An Overview of Rasmussen's Syndrome

The condition often involves Rasmussen's encephalitis

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Rasmussen's syndrome is a multi-stage, chronic neurological disease that often includes Rasmussen's encephalitis—an inflammatory stage that usually affects only one side of the brain. The syndrome itself is a continuation of symptoms even after the inflammation is gone. This disease is rare, with fewer than 2,000 people in the United States believed to be living with it. In most, it begins before age 10.

Symptoms of Rasmussen's Syndrome
Verywell / JR Bee

Symptoms

Rasmussen's syndrome is the term used to describe the condition at any time during the course of the illness. It is believed that Rasmussen's syndrome may sometimes be caused by or preceded by a type of inflammation of the brain called Rasmussen's encephalitis.

Rasmussen's syndrome is a long-lasting medical condition that can persist for years after the most intense stages of this inflammation have subsided. In some cases, Rasmussen’s syndrome can occur without confirmation of Rasmussen’s encephalitis having come before it at all.

In the encephalitis phase, the brain has a very strong autoimmune reaction that causes severe disruption of brain function on one side.

Symptoms are the same regardless of the phase. They include:

  • Seizures, often predominantly affect one side of the body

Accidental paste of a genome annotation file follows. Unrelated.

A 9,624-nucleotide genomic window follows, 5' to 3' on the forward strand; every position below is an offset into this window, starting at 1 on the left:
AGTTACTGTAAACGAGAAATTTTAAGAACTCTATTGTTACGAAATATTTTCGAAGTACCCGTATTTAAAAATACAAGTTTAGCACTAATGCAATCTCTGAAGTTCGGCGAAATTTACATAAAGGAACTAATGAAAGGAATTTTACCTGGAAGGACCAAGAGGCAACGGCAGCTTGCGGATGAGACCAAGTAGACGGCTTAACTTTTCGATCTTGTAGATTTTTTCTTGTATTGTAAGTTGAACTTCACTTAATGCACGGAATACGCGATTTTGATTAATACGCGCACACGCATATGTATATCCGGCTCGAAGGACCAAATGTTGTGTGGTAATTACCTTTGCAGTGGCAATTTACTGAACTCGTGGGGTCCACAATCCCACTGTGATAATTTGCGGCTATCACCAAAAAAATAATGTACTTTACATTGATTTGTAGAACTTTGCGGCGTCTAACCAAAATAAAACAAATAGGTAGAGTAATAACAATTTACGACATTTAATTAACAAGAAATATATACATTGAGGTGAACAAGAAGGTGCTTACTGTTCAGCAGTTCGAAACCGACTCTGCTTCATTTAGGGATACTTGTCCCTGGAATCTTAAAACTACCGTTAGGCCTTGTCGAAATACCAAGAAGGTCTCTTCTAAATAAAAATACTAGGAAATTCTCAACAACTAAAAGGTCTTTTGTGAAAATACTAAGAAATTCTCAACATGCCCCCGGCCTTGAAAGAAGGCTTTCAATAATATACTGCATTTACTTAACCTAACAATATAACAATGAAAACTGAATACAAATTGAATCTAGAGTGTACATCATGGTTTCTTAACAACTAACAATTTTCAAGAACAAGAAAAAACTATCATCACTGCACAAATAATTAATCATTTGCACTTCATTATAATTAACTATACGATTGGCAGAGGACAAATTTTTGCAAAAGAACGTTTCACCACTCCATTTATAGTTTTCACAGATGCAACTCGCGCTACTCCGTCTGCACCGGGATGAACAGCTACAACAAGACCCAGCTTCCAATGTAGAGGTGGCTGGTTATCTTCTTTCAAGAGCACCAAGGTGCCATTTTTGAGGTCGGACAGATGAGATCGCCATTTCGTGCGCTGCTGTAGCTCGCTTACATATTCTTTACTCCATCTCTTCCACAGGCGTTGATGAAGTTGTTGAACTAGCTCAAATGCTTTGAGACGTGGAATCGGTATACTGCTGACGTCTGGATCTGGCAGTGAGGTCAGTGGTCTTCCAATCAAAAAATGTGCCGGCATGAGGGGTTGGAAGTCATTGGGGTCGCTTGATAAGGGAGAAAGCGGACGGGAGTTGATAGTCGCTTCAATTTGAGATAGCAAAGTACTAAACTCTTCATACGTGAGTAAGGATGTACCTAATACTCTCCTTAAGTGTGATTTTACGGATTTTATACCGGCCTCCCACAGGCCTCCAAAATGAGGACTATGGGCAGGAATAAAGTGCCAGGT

• Weakness, usually on one side of the body
  • Language problems
  • Cognitive deficits (thinking and problem-solving difficulties)

Generally, the seizures caused by Rasmussen's encephalitis are difficult to control with medication. The seizures are usually associated with shaking and jerking. A decrease in or loss of consciousness also often occurs.

If you have Rasmussen's encephalitis, you might not remember the seizures in detail, and you might feel exhausted afterward. Weakness, language problems, and cognitive difficulties often start to occur months after the seizures begin, but these symptoms may occur sooner or not at all. In some, they can become severe.

Causes

This condition most commonly affects children ages 2 to 12, but can affect people of any age. While it's unclear what the exact cause of Rasmussen’s encephalitis is, the medical community has considered two main possibilities:

  • An infection that triggers a severe immune reaction
  • An autoimmune reaction (the body attacking itself)

As researchers have learned more about this disease, they've found compelling evidence backing up the autoimmune theory. At the very least, research appears to show that Rasmussen's involves at least some autoimmune activity, with specialized immune cells invading and attacking one side of brain.

Diagnosis

It may take a long time to get a definitive diagnosis of Rasmussen's. This is because there is no simple test to confirm it.

Rasmussen's encephalitis and Rasmussen's syndrome are diagnosed based on your doctor’s observations of your clinical symptoms over months (or even years) along with electroencephalogram (EEG) and brain magnetic resonance imaging (MRI) testing.